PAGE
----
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Novavax's vaccine showed greater than 55% efficacy against the South African B.1.351 variant(Source:Shutterstock)

How Novavax And Other Vaccines Perform Against S African Variant

On 11 March, Novavax, Inc. said its investigational protein-based COVID-19 vaccine, NVX-CoV2373, demonstrated high levels of efficacy against both the original SARS-CoV-2 strain – 96.4% – and the B.1.1.7 strain that originated in the UK, with an efficacy level of 86.3%.

But the bigger question is how it will fare against newer strains, particularly the South African B.1.351 variant, which has shown an ability to evade vaccine-derived immunity. ()

Separately from the Phase III UK trial, Novavax is also running a Phase IIb study of about 2,665 adults in South Africa, including 240 who are HIV-positive. In that trial, the 147 COVID-19 cases – including 51 in the vaccine group and 96 in the placebo group – indicated an overall efficacy of 48.6% and a 55.4% efficacy rate in HIV-negative participants. The vast majority of cases circulating in South Africa were of the B.1.351 variant, the company said.

Generally speaking, vaccines against SARS-CoV-2 have shown lower efficacy in lab testing and in the clinic against the South African variant in particular.

B-Ingelheim Drug Latest To Flunk As COVID-19 Treatment

Among the various treatment modalities for COVID-19 – vaccines, antivirals and treatments for disease symptoms – one of the most challenging is turning out to be the last, particularly drugs that treat the severe respiratory symptoms of the disease. Boehringer Ingelheim GmbH BI 764198, for acute respiratory distress syndrome (ARDS), has become the latest failure.

The Ingelheim, Germany-based private drug maker said on 12 March that it had decided to discontinue treatment in the Phase II study of the drug following a recommendation by the study’s data monitoring committee, which found a “clear lack of benefit” from use of the drug among patients hospitalized with COVID-19 and requiring oxygen support.

“The discontinuation of this Phase II trial underscores how challenging it is to develop treatments to help patients with COVID-19-induced ARDS,” BI said.

Indeed, drug treatments for patients already hospitalized with the disease due to severe symptoms have been especially difficult to create, as compared with the success of multiple vaccine programs and antivirals.

On 11 March, Roche Holding AG announced the Phase III REMDACTA study combining its IL-6 inhibitor Actemra (tocilizumab) with Gilead Sciences, Inc.’s antiviral remdesivir in hospitalized patients with pneumonia due to COVID-19 had failed to meet its primary endpoint of reducing the time to patient discharge.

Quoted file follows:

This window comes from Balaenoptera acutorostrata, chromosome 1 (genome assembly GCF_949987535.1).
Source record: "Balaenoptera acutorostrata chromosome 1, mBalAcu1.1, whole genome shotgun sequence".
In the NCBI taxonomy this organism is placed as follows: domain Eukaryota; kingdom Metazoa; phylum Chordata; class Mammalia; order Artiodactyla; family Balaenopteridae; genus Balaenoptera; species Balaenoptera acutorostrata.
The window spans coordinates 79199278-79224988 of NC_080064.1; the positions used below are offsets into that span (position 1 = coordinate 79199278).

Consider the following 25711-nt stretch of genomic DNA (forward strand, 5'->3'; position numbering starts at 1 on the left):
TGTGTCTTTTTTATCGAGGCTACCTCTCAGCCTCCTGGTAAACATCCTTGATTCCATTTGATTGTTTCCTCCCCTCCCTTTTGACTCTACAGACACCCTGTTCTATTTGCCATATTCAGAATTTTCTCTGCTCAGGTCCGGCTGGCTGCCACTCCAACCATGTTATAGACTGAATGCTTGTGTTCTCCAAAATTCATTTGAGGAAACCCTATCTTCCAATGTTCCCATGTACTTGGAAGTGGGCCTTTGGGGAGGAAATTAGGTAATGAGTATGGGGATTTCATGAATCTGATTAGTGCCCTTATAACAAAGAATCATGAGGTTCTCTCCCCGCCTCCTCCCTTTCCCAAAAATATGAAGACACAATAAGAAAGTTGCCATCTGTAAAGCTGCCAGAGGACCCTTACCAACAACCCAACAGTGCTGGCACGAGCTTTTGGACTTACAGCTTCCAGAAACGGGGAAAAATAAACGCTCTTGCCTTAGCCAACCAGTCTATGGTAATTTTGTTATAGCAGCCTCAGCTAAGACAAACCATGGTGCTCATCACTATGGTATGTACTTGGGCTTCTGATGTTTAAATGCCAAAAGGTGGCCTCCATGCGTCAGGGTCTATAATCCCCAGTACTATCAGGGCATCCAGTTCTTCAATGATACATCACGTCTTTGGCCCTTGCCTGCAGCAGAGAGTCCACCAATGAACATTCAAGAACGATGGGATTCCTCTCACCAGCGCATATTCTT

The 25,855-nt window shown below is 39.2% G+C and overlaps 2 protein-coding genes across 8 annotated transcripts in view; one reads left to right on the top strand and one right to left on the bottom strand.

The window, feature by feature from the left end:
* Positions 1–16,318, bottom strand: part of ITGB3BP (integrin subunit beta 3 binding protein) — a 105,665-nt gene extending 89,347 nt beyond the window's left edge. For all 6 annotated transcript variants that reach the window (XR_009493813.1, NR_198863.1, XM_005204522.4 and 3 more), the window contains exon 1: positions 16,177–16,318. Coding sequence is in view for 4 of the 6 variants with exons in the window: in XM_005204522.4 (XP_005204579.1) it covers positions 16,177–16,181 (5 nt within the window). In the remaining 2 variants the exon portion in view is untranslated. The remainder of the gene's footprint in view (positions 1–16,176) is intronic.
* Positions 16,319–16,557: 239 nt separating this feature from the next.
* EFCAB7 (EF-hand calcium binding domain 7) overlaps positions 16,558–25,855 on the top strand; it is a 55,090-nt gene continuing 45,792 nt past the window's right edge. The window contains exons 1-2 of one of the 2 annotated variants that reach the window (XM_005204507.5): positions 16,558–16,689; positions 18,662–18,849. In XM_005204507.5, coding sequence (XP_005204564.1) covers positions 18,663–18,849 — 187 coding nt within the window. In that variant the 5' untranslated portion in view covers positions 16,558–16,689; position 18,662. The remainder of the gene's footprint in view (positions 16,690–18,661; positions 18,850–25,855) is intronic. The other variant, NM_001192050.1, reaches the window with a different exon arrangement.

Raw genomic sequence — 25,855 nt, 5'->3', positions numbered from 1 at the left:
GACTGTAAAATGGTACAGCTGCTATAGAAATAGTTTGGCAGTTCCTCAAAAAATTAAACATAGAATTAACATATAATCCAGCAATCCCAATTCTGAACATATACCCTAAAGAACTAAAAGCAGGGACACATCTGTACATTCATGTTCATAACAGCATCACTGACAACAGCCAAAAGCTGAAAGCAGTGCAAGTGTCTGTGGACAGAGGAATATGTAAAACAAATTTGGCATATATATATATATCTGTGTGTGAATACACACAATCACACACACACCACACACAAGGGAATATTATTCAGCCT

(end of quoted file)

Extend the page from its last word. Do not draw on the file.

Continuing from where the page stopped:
The news about REMDACTA meant that two of the three Phase III studies testing Actemra in COVID-19 have failed, although one has succeeded, and the drug remains in routine use for COVID-19 in the clinic despite the lack of an emergency use authorization from the US Food and Drug Administration. Regeneron Pharmaceuticals, Inc. and Sanofi’s Kevzara (sarilumab), also an IL-6 inhibitor, likewise did not show a benefit.

On the other hand, dexamethasone has proven effective in the most severe patients, while two granulocyte macrophage colony-stimulating factor (GM-CSF)-targeting monoclonal antibodies – GlaxoSmithKline plc’s otilimab and Humanigen, Inc.’s lenzilumab – have also shown efficacy.

Sanofi Playing Catch Up On mRNA Vaccines With Translate

Sanofi may have stumbled in its earlier efforts to develop a vaccine against SARS-CoV-2 infection, but it is not giving up yet and is hoping to join the ranks of companies that have created vaccines using messenger RNA. But being so late in the game, it will have a lot of work to do in terms of catching up and distinguishing itself on the market.

The Paris-based drug maker and Lexington, MA-based Translate Bio said on 12 March they had started a Phase I/II trial of MRT5500, an mRNA vaccine candidate against COVID-19. The trial is expected to enroll 415 participants and report interim results in the third quarter.

But the contender faces stiff competition. Two other mRNA vaccines – Pfizer Inc. and BioNTech SE’s BNT162b2 and Moderna, Inc.’s mRNA-1273 – have already secured EUAs and are in widespread use in the US and other countries. Pfizer recently padded its Phase III data with real-world data from Israel that confirms its high degree of efficacy. 

Meanwhile, Johnson & Johnson’s single-shot vaccine has also received an EUA, while Novavax’s protein-based vaccine has produced efficacy numbers in the range of the Pfizer/BioNTech and Moderna vaccines and shown efficacy against both the UK and South African variant strains.

Sanofi seems to be looking ahead to use of COVID-19 vaccines as a seasonal product. It said it is working on improving the temperature stability of MRT5500 and targeting a -20°C storage temperature for late-stage clinical trials and at launch, while also making efforts to enable it to remain stable at routine refrigerator temperatures of 2-8°C.

In December, Sanofi and its partner GlaxoSmithKline said that Phase I/II data showed their COVID-19 vaccine had produced disappointing results, leading them to delay the program. 

Their experience mirrored that of another major vaccine maker, Merck & Co., Inc., which likewise announced disappointing results from its vaccine development program in January. 

Since then, both companies have agreed to manufacture COVID-19 vaccines that have met with more success. On 2 March, Merck & Co. said it had made a deal with the US Biomedical Advanced Research and Development Authority to manufacture J&J’s vaccine. 

Sanofi said in January that it would help produce the Pfizer/BioNTech vaccine in Europe. 

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